David Zwirner is pleased to present the gallery's first exhibition with Carol Bove. On view at our London location, it features recent works by the New York-based artist, known for her simple yet intricate assemblages of found and made objects.

The Plastic Unit groups together large-scale sculptures made from natural and industrial materials, including slickly manufactured stainless steel "glyphs," intricate metal curtains, I-beam structures, steel and concrete pedestals, shells, and peacock feathers. In line with Bove's broader practice, they are placed in careful relation both to one another and to the gallery space, with four works assigned to each room.

On the ground floor, Second Cartesian Sculpture–an expansive steel net–divides the front space into two equal fields, thus creating a see-through separation between the other sculptures. One of these, a steel I-beam column supporting a human-sized piece of petrified wood, adds a sense of indeterminable temporality to the installation, and as such reinforces Bove's understanding of sculpture as durational. Her concrete pedestal with brass cubes blurs the definitions of sculpture and base, and appears a self-conscious response to modernist display methods. Its title, I, quartz pyx, who fling muck beds, is one of the few sentences ever constructed to include all letters of the alphabet just once (with the license of substituting i for j, and u for v).

Four "crushed glyphs" in the adjacent room are presented on a low pedestal that covers most of the floor. In a departure from previous work, and in contrast to their rounded, white counterparts, the glyphs are brightly colored and irregularly shaped, appearing flexible despite their steel materiality. Distanced from the viewer by the pedestal, they appear like formal exercises in artistic style, but their visual presence is contradicted by the title of the arrangement–Self Talk–that challenges the ability to approach works without preconceived notions or an inner voice. Bove posits her glyphs in dialogue with public sculpture or so-called plop art, where individual works' narratives often collude with their settings or remain obscure, thus making them appear out of place and even inappropriate. As a glyph typically refers to a symbol within a given context, for example a letter within the alphabet, Bove's sculptures appear like succinct fragments of a broader syllable that also takes into consideration the activity of creating the works.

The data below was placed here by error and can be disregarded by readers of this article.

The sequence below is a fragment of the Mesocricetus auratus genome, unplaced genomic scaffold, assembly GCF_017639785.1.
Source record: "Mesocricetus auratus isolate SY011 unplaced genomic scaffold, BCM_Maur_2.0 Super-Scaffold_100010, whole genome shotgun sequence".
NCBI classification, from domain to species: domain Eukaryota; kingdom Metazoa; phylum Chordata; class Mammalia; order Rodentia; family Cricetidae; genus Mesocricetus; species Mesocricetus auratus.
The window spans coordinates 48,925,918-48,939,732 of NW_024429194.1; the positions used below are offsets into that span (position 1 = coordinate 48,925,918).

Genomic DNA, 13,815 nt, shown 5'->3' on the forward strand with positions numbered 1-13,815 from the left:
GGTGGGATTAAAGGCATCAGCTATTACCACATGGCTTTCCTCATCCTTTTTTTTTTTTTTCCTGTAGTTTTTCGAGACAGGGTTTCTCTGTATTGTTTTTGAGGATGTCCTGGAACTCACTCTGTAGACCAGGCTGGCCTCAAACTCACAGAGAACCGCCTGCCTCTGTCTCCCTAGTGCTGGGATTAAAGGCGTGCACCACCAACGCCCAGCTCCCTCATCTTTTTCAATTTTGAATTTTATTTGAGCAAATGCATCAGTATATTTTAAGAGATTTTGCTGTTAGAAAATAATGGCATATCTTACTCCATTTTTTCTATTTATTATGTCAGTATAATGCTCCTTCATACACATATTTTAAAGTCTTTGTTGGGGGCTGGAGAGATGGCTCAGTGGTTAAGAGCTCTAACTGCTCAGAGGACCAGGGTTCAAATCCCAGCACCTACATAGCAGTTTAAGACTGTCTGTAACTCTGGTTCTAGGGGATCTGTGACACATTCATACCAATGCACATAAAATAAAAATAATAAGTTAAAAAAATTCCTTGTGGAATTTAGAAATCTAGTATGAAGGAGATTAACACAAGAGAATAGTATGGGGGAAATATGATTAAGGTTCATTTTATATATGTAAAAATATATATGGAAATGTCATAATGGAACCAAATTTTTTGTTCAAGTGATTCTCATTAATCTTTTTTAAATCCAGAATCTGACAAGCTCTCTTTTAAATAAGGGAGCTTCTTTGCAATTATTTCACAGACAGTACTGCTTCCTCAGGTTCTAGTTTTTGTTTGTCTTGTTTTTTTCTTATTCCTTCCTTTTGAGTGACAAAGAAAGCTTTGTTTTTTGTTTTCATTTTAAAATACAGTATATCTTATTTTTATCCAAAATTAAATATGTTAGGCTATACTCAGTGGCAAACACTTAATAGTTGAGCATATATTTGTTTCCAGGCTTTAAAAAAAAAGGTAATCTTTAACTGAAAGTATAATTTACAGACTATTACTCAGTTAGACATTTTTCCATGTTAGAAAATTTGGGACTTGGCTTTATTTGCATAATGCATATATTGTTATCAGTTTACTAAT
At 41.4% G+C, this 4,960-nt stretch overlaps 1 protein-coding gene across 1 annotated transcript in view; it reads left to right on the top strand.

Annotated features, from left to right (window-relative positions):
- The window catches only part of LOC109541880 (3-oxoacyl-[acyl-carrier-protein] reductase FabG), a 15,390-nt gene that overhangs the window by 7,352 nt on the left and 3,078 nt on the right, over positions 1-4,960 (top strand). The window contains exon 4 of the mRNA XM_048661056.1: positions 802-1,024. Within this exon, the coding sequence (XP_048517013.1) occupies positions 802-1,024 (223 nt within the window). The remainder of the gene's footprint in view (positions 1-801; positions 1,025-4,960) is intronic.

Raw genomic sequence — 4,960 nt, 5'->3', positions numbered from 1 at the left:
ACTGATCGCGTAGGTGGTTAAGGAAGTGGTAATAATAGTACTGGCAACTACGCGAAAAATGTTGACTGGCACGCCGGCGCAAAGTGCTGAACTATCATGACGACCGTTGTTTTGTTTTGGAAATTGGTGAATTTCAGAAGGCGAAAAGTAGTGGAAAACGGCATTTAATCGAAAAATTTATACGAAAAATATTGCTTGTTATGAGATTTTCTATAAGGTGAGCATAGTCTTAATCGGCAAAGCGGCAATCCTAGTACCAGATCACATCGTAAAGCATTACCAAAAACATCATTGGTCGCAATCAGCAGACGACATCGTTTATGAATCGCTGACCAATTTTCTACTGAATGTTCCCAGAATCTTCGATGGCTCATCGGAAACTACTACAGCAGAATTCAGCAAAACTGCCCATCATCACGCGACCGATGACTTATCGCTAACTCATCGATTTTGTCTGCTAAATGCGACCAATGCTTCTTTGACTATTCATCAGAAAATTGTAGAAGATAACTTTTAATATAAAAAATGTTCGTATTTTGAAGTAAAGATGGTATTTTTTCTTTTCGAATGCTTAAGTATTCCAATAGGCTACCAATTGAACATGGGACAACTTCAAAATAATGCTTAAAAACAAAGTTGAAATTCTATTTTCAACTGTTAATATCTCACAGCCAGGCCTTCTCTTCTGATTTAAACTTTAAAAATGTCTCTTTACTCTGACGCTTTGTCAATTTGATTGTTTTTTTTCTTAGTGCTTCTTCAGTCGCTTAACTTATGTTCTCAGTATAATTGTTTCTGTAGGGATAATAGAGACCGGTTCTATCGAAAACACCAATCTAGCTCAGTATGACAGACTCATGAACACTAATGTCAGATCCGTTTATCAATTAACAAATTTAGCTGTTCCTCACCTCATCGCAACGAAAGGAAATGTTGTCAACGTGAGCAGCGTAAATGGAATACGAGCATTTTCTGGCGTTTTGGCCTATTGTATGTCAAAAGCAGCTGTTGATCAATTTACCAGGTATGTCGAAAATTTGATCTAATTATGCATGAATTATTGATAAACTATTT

A white, tubular glyph is part of an arrangement on a wide pedestal in the upstairs gallery–the size of the curtain below it–which also comprises a shell and feather sculpture on its own pedestal, an I-beam with driftwood, and a silver curtain. Tens of thousands of small beads create a subtle pattern of triangles across the chains of the latter, but the intensely handcrafted work is almost invisible from some viewing perspectives, again drawing attention to shifting meanings and arbitrary interpretations.

The four sculptures in the neighboring room are arranged directly on the floor, enabling viewers to walk amongst them and "look with the body," as Bove puts it, rather than having to project oneself into a space, as demarcated by her pedestals. Like Second Cartesian Sculpture, a large steel structure called Open Screen divides space while maintaining open views of both sides, this time without the gridded net. Its geometric proportions contrast with Circles, a redwood burl through which Bove has inserted two steel pipes, mirroring the imprint of the physical support used to craft her concrete works. Another sculpture is an arrangement of steel I-beams that formed part of Caterpillar from 2013, the artist's installation on the then unfinished part of the High Line park in New York. Titled Cow Watched By Argus, its shape can vaguely be seen as figurative, alluding to the young woman metamorphosed into a cow by Zeus in an attempt to hide a love affair from Hera. Still skeptical, the latter hired the hundred-eyed Argus to watch the animal, but he was killed on Zeus's request. Hera subsequently took his eyes and sewed them onto the tail of her favorite bird, the peacock.

In the third floor gallery, Bove presents four canvases arranged together and covered entirely in peacock feathers, creating a continuous, almost dizzying composition. The feathers' unique concurrence of ornament and function is encountered in some of Bove's other sculptures on view in the exhibition, recalling the blurred boundaries between the pedestal and its object and the dual function of the I-beams as support and sculpture.

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